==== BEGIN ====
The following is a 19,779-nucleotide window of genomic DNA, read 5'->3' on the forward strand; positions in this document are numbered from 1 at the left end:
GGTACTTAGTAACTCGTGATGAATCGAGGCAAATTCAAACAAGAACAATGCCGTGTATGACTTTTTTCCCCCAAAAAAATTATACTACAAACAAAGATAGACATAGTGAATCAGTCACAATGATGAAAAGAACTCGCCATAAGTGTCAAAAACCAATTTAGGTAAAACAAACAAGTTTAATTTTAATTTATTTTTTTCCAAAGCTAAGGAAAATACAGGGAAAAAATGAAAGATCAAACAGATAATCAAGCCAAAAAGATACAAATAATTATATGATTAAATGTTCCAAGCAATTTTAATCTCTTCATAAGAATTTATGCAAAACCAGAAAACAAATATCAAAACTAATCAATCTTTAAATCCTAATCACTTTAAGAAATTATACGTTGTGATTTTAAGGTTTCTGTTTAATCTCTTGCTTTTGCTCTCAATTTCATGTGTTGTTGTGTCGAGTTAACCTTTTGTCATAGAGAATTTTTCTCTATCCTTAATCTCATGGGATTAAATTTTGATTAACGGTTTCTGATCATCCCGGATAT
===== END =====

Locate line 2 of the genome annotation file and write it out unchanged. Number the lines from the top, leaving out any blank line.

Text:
GGTACTTAGTAACTCGTGATGAATCGAGGCAAATTCAAACAAGAACAATGCCGTGTATGACTTTTTTCCCCCAAAAAAATTATACTACAAACAAAGATAGACATAGTGAATCAGTCACAATGATGAAAAGAACTCGCCATAAGTGTCAAAAACCAATTTAGGTAAAACAAACAAGTTTAATTTTAATTTATTTTTTTCCAAAGCTAAGGAAAATACAGGGAAAAAATGAAAGATCAAACAGATAATCAAGCCAAAAAGATACAAATAATTATATGATTAAATGTTCCAAGCAATTTTAATCTCTTCATAAGAATTTATGCAAAACCAGAAAACAAATATCAAAACTAATCAATCTTTAAATCCTAATCACTTTAAGAAATTATACGTTGTGATTTTAAGGTTTCTGTTTAATCTCTTGCTTTTGCTCTCAATTTCATGTGTTGTTGTGTCGAGTTAACCTTTTGTCATAGAGAATTTTTCTCTATCCTTAATCTCATGGGATTAAATTTTGATTAACGGTTTCTGATCATCCCGGATAT